I too have had similar concerns with regard to Marvel.  I was thinking about investing in Marvel recently, and while I'm sure it will show some gains in the short term, I'm not sure how much farther its value is going to rise in the long term.

 Essentially, Marvel's focus currently is making movies based on comic book characters that have been around since the 1960's.  People go to see these movies because they recognize characters like Spider-man, the X-Men, and the Incredible Hulk, even if they are not avid readers of Marvel's comics, and they make for fun summer movies.

 However, a value investor looking at Marvel for the long-term has to ask: how long is this going to last?  How long can Marvel make money off of the same characters through sequels and spin-offs?  What happens when Marvel has cashed in all it can on those mainstream characters?  Will those less popular characters still be able to turn a profit when they are put on the big screen?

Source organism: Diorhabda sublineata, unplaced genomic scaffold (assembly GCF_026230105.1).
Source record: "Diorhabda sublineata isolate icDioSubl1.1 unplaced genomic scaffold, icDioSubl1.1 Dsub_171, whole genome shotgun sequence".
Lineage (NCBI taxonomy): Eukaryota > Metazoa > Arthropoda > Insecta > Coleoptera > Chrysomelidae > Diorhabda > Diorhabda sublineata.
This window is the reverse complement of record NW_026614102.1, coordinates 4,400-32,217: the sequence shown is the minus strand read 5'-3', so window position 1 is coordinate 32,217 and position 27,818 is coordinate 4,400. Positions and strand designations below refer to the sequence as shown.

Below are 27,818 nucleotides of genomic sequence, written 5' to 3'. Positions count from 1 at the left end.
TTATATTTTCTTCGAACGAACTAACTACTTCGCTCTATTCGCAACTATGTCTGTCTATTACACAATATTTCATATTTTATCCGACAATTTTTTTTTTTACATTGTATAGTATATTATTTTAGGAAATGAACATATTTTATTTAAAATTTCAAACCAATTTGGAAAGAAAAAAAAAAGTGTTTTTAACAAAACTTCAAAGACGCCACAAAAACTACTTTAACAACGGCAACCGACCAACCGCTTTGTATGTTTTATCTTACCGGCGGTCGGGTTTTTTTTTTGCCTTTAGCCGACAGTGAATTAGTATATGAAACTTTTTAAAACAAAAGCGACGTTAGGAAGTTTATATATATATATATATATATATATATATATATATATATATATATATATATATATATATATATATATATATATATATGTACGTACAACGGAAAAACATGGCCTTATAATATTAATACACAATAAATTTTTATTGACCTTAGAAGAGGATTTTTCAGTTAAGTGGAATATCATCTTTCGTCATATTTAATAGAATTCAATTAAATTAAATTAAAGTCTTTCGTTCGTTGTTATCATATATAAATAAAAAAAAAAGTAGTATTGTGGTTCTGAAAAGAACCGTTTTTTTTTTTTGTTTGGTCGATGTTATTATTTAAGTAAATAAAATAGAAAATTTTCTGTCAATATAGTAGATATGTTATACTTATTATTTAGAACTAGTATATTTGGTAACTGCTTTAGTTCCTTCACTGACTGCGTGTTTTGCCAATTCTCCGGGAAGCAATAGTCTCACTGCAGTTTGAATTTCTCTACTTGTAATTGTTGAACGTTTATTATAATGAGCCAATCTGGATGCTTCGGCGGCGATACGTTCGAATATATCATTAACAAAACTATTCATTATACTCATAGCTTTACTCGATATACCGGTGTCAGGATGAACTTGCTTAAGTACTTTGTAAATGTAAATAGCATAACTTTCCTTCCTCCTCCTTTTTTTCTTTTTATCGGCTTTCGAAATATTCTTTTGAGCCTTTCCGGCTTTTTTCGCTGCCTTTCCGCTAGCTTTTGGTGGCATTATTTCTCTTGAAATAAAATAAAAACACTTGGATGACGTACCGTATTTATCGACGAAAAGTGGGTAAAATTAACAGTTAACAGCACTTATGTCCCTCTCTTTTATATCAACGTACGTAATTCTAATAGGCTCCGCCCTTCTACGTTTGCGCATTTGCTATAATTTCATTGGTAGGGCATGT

I'm not sure, but if I do end up investing in Marvel I'll be keeping a close watch on those 10-Ks, 10-Qs and box office numbers.

  

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#3) On June 19, 2008 at 11:49 AM, Schmacko (53.77) wrote:

The advantage marvel now has over some of the bigger name characters over at Time Warner's DC is that the now have the ability to build a sort of movie universe where characters from one movie can make cameos in the others and sort of cross promote themselves.  Captain America and Thor will continue the trend leading up to the Avengers Movie.  The original Avengers being founded by Captain America, Thor, Iron Man and the Hulk.